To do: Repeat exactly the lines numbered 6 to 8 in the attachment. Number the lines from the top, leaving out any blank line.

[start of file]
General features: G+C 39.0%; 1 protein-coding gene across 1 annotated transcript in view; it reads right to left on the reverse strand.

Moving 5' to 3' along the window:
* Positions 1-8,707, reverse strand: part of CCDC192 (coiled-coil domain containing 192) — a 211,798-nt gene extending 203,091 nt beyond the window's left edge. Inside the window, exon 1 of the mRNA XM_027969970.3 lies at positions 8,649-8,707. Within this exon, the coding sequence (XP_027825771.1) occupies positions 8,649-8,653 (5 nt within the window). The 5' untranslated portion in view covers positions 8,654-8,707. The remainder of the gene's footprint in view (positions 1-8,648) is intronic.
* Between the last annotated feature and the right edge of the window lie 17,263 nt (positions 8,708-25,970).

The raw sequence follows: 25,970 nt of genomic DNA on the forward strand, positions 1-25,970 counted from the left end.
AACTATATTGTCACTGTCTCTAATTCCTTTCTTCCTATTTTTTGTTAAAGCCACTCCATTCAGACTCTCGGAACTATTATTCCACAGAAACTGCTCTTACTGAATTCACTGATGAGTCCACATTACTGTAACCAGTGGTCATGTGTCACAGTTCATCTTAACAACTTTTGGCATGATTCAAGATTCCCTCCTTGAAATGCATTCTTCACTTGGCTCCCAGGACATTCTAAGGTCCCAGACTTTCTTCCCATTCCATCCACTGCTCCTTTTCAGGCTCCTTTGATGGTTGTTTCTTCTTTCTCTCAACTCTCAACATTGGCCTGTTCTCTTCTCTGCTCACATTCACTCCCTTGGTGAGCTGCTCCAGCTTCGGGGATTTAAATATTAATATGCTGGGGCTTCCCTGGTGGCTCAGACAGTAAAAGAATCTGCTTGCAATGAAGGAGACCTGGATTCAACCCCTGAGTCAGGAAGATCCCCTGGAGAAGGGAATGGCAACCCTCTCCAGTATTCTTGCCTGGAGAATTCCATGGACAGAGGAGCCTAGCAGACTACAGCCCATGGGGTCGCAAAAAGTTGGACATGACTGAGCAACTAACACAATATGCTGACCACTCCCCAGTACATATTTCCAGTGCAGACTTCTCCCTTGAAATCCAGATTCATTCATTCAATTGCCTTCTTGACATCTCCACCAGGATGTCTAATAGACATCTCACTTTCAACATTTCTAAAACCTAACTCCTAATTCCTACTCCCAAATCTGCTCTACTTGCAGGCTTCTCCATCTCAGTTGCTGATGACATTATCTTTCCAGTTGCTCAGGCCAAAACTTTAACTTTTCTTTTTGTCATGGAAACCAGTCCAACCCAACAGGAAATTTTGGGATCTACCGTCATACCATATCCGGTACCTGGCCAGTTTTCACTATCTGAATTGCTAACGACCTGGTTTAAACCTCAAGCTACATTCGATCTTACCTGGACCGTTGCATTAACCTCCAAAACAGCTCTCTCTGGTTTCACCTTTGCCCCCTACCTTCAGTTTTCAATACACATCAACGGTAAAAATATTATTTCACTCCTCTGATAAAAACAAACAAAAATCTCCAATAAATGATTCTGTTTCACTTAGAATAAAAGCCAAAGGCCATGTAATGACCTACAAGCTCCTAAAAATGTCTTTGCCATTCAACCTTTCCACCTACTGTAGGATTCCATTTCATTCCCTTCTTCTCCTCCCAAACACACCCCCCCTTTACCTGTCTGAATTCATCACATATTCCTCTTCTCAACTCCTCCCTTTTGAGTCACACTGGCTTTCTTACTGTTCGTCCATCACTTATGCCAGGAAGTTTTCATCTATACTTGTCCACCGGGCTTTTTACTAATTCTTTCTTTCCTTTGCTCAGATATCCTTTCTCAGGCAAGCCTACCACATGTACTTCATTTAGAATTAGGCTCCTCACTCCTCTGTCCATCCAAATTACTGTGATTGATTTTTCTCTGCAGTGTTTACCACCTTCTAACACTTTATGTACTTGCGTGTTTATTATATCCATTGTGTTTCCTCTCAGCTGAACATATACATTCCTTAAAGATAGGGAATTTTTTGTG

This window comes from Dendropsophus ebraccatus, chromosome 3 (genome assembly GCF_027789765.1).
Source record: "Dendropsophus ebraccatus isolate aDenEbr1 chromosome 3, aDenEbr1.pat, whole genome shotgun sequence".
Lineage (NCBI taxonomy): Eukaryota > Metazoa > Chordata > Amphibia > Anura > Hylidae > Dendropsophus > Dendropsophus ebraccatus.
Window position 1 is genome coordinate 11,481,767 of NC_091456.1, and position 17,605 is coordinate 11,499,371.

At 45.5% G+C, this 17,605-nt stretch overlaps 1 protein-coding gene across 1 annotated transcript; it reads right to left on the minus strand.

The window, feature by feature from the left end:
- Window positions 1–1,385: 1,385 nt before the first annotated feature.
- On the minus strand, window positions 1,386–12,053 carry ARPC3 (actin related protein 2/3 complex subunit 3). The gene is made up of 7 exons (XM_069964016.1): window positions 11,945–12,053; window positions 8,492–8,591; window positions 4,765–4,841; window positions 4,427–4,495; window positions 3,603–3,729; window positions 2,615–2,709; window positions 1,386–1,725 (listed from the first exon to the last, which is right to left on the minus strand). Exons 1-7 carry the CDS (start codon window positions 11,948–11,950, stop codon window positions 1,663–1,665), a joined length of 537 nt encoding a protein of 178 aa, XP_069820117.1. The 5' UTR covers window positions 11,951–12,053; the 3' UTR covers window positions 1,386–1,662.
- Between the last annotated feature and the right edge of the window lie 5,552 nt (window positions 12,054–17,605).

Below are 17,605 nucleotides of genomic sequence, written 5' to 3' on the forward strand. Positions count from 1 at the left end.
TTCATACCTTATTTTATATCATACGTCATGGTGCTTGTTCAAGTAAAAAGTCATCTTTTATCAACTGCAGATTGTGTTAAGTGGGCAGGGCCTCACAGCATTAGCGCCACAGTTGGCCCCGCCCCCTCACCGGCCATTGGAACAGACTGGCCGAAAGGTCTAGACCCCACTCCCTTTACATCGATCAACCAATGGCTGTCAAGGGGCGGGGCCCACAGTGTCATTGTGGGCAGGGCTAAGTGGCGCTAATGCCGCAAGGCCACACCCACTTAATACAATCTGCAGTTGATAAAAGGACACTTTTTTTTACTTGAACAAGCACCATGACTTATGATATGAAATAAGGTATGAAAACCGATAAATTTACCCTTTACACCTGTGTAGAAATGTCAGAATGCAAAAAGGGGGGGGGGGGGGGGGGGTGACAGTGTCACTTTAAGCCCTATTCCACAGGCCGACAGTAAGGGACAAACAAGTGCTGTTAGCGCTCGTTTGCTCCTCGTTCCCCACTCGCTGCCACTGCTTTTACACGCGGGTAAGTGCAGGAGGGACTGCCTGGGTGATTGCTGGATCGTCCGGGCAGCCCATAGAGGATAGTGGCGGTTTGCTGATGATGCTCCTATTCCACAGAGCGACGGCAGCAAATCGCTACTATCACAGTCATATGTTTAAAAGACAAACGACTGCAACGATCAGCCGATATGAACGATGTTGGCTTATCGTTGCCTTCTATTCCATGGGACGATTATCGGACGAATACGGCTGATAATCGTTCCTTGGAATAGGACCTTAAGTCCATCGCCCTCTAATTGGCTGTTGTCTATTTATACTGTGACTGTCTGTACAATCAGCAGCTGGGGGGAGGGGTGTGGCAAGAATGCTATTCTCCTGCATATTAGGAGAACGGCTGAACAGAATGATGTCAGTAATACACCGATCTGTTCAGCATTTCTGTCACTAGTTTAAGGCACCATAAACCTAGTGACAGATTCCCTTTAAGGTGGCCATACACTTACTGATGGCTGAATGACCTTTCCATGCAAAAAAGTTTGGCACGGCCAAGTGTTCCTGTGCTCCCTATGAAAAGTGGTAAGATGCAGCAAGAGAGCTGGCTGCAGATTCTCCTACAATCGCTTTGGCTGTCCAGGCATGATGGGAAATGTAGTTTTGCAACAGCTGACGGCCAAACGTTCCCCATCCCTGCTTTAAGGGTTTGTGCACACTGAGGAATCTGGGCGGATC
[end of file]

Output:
AACTATATTGTCACTGTCTCTAATTCCTTTCTTCCTATTTTTTGTTAAAGCCACTCCATTCAGACTCTCGGAACTATTATTCCACAGAAACTGCTCTTACTGAATTCACTGATGAGTCCACATTACTGTAACCAGTGGTCATGTGTCACAGTTCATCTTAACAACTTTTGGCATGATTCAAGATTCCCTCCTTGAAATGCATTCTTCACTTGGCTCCCAGGACATTCTAAGGTCCCAGACTTTCTTCCCATTCCATCCACTGCTCCTTTTCAGGCTCCTTTGATGGTTGTTTCTTCTTTCTCTCAACTCTCAACATTGGCCTGTTCTCTTCTCTGCTCACATTCACTCCCTTGGTGAGCTGCTCCAGCTTCGGGGATTTAAATATTAATATGCTGGGGCTTCCCTGGTGGCTCAGACAGTAAAAGAATCTGCTTGCAATGAAGGAGACCTGGATTCAACCCCTGAGTCAGGAAGATCCCCTGGAGAAGGGAATGGCAACCCTCTCCAGTATTCTTGCCTGGAGAATTCCATGGACAGAGGAGCCTAGCAGACTACAGCCCATGGGGTCGCAAAAAGTTGGACATGACTGAGCAACTAACACAATATGCTGACCACTCCCCAGTACATATTTCCAGTGCAGACTTCTCCCTTGAAATCCAGATTCATTCATTCAATTGCCTTCTTGACATCTCCACCAGGATGTCTAATAGACATCTCACTTTCAACATTTCTAAAACCTAACTCCTAATTCCTACTCCCAAATCTGCTCTACTTGCAGGCTTCTCCATCTCAGTTGCTGATGACATTATCTTTCCAGTTGCTCAGGCCAAAACTTTAACTTTTCTTTTTGTCATGGAAACCAGTCCAACCCAACAGGAAATTTTGGGATCTACCGTCATACCATATCCGGTACCTGGCCAGTTTTCACTATCTGAATTGCTAACGACCTGGTTTAAACCTCAAGCTACATTCGATCTTACCTGGACCGTTGCATTAACCTCCAAAACAGCTCTCTCTGGTTTCACCTTTGCCCCCTACCTTCAGTTTTCAATACACATCAACGGTAAAAATATTATTTCACTCCTCTGATAAAAACAAACAAAAATCTCCAATAAATGATTCTGTTTCACTTAGAATAAAAGCCAAAGGCCATGTAATGACCTACAAGCTCCTAAAAATGTCTTTGCCATTCAACCTTTCCACCTACTGTAGGATTCCATTTCATTCCCTTCTTCTCCTCCCAAACACACCCCCCCTTTACCTGTCTGAATTCATCACATATTCCTCTTCTCAACTCCTCCCTTTTGAGTCACACTGGCTTTCTTACTGTTCGTCCATCACTTATGCCAGGAAGTTTTCATCTATACTTGTCCACCGGGCTTTTTACTAATTCTTTCTTTCCTTTGCTCAGATATCCTTTCTCAGGCAAGCCTACCACATGTACTTCATTTAGAATTAGGCTCCTCACTCCTCTGTCCATCCAAATTACTGTGATTGATTTTTCTCTGCAGTGTTTACCACCTTCTAACACTTTATGTACTTGCGTGTTTATTATATCCATTGTGTTTCCTCTCAGCTGAACATATACATTCCTTAAAGATAGGGAATTTTTTGTG

This window comes from Dendropsophus ebraccatus, chromosome 3 (genome assembly GCF_027789765.1).
Source record: "Dendropsophus ebraccatus isolate aDenEbr1 chromosome 3, aDenEbr1.pat, whole genome shotgun sequence".